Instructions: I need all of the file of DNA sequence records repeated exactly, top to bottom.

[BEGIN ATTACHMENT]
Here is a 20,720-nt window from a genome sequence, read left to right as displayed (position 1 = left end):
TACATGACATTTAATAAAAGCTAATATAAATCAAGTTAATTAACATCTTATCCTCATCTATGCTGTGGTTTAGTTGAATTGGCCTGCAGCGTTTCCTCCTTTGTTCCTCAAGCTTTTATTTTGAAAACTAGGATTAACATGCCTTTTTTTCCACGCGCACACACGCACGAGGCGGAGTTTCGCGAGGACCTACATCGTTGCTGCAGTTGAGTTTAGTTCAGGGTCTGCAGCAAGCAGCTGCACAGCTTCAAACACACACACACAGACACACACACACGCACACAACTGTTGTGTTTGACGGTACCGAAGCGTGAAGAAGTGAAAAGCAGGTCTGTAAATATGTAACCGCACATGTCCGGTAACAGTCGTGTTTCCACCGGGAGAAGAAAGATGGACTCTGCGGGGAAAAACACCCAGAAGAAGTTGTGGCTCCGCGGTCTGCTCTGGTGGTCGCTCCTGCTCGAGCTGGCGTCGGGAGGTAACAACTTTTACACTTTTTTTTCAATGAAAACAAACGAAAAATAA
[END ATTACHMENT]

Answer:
Here is a 20,720-nt window from a genome sequence, read left to right as displayed (position 1 = left end):
TACATGACATTTAATAAAAGCTAATATAAATCAAGTTAATTAACATCTTATCCTCATCTATGCTGTGGTTTAGTTGAATTGGCCTGCAGCGTTTCCTCCTTTGTTCCTCAAGCTTTTATTTTGAAAACTAGGATTAACATGCCTTTTTTTCCACGCGCACACACGCACGAGGCGGAGTTTCGCGAGGACCTACATCGTTGCTGCAGTTGAGTTTAGTTCAGGGTCTGCAGCAAGCAGCTGCACAGCTTCAAACACACACACACAGACACACACACACGCACACAACTGTTGTGTTTGACGGTACCGAAGCGTGAAGAAGTGAAAAGCAGGTCTGTAAATATGTAACCGCACATGTCCGGTAACAGTCGTGTTTCCACCGGGAGAAGAAAGATGGACTCTGCGGGGAAAAACACCCAGAAGAAGTTGTGGCTCCGCGGTCTGCTCTGGTGGTCGCTCCTGCTCGAGCTGGCGTCGGGAGGTAACAACTTTTACACTTTTTTTTCAATGAAAACAAACGAAAAATAA